A video-game that boasts rap artist Jay-Z amongst its advisors is hoping to capitalise on the popularity of music titles despite poor sales forecasts.
DJ Hero will be launched in the UK on Thursday and allows players to emulate their music-mixing idols.
Its publishers hope it will follow the success of Guitar Hero, the rock-based game that let users jam along to tracks using a guitar-shaped controller.
However, US games analysts believe the game will not sell as well as expected.
"We remain very cautious about the title's prospects at launch," Doug Creutz at analysts Cowen and Company said in a report.
"A survey of online retailers indicates a demand profile that is well below what we would have expected to see just a few days before launch for a title that was destined to be a big (or even modest) hit."
The company has reduced its US sales estimates for the fourth quarter of the year from 1.6 million to 600,000 and its first year estimate from 2.5 million to 950,000.
"We still believe that DJ Hero will be an important part of Activision Blizzards music franchise strategy, but we think it may take a few versions of the game for it to reach its full market potential," he wrote.
DJ Hero, which is developed by British studio FreeStyleGames, was announced in January 2009 and made its first major public debut at the E3 Expo in Los Angeles. It is already available in North America but goes on sale in the UK on Friday.
You judge who's best - game or DJ
Players use a plastic turntable, three button controller, effects dial, and cross fader to mix over 100 tracks, triggered by on-screen prompts.
Rap artists Jay-Z and Eminem, who acted as advisors during the games development, will also offer a track as downloadable content for the game.
There are also 10 bonus tracks that can be played with the Guitar Hero controller and mixed alongside DJ Hero tracks, resulting in a hybrid song that is both rock-riff and scratch.
Johnny Minkley, editor of Eurogamer TV, said that he had been trying the game out for over a week and, so far, was hooked.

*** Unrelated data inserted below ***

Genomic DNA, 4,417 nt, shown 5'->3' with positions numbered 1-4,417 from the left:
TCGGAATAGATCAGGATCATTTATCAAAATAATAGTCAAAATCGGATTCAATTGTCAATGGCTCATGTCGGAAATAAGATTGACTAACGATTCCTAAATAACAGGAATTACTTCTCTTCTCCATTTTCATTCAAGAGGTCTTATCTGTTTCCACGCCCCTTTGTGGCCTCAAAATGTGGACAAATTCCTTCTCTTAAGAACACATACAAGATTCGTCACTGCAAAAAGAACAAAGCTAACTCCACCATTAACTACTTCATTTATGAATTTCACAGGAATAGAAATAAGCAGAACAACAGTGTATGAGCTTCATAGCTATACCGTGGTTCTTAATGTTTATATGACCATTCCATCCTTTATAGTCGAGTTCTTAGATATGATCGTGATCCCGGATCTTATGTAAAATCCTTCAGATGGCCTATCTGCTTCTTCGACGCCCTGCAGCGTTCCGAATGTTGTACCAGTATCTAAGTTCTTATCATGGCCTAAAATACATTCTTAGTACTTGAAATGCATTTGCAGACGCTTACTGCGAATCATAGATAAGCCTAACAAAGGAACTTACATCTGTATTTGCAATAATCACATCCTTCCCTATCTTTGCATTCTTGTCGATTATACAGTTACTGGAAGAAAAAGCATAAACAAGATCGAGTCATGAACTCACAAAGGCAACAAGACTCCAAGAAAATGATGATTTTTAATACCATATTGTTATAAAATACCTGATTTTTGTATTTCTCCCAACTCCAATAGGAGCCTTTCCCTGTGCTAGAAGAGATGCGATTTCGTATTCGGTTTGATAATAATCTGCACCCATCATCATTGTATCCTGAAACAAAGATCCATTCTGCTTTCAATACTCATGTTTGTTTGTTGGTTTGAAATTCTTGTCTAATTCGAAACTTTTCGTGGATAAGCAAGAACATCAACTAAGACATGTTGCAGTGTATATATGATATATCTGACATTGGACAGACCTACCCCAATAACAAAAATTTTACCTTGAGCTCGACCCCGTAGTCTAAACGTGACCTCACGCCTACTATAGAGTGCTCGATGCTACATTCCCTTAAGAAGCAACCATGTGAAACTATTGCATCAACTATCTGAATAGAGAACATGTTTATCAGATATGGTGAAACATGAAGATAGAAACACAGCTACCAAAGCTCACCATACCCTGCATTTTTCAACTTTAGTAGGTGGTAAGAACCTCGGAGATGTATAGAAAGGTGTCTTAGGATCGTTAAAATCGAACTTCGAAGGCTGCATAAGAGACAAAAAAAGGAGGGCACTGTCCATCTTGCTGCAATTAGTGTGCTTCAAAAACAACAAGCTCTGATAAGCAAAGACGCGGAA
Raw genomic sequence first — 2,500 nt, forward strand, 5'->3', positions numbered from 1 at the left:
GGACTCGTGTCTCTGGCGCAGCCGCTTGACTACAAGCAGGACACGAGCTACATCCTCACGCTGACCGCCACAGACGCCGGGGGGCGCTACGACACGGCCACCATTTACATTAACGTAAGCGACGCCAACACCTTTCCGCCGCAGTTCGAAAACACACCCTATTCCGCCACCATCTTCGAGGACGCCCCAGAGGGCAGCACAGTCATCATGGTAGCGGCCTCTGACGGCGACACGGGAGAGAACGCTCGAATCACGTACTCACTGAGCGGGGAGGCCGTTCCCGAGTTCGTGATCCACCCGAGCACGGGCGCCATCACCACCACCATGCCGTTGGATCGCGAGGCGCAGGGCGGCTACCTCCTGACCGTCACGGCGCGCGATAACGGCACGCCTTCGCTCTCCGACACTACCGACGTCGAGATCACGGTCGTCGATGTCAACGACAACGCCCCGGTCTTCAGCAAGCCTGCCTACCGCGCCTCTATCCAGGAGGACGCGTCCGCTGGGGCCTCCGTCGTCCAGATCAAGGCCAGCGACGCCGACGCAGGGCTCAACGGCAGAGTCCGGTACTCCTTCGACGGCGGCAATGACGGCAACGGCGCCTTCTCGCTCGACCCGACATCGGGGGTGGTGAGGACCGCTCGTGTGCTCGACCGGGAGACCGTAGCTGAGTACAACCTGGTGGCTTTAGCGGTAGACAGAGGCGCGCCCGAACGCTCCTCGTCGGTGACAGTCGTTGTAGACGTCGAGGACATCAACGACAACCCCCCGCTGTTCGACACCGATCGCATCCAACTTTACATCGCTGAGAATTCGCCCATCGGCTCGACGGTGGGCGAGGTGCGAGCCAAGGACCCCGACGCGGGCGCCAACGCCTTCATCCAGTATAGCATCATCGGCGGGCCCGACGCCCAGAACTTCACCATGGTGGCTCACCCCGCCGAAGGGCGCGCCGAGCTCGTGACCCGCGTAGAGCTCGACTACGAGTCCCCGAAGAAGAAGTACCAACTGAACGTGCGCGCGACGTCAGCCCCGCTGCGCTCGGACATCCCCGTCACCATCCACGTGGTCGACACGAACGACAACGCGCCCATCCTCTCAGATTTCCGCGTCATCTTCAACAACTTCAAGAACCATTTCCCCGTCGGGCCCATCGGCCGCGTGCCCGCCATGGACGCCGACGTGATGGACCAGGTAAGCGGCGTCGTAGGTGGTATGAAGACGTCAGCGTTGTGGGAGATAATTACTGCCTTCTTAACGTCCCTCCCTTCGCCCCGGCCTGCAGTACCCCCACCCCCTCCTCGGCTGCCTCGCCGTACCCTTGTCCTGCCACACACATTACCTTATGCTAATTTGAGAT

"I've played guitar most of my life, so playing Guitar Hero didn't feel odd and I found that having played the real thing helped.
"However, I have never used a set of decks in my life, so I went into this game blind but it turned out to be really fun and it's got me wanting to try out the real thing."
There are some big differences from other music games, beyond the obvious turntable controller. While other games have you jamming along to existing tracks, all the music on DJ Hero was custom made for the game.
"The game plays a very clever trick, in that you think you are changing the music, even though it is really a pre programmed soundtrack," said Mr Minkley.
There are no shortage of music games on the market.
In addition to new titles, there have been numerous add-ons to existing games, such as Beatles Rock Band and Guitar Hero: Aerosmith.
Mr Minkley said that users were getting a little wary of the sheer volume titles available, but that DJ Hero was different enough to set it apart from the pack.
The DJ Hero pack has an RRP of £109
"There has been a lot of cynicism towards this title, but having played it, it feels genuinely fresh," said Mr Minkley.
However, the price of the game may put some users off.
DJ Hero has an recommended price of £109, although there are reports that retailers are reducing this to below £100. Guitar-based titles have retailed from between £49 and £75,
The concept of karaoke-style games, where players strum, sing, and drum along to musical tracks has grown into a multi-million pound industry following the launch of the first Guitar Hero by US developer Harmonix in November 2005.
Following a split with publisher Activision, Harmonix went on to launch the rival series Rock Band. The latest instalment - Beatles Rock Band - was released earlier this year.
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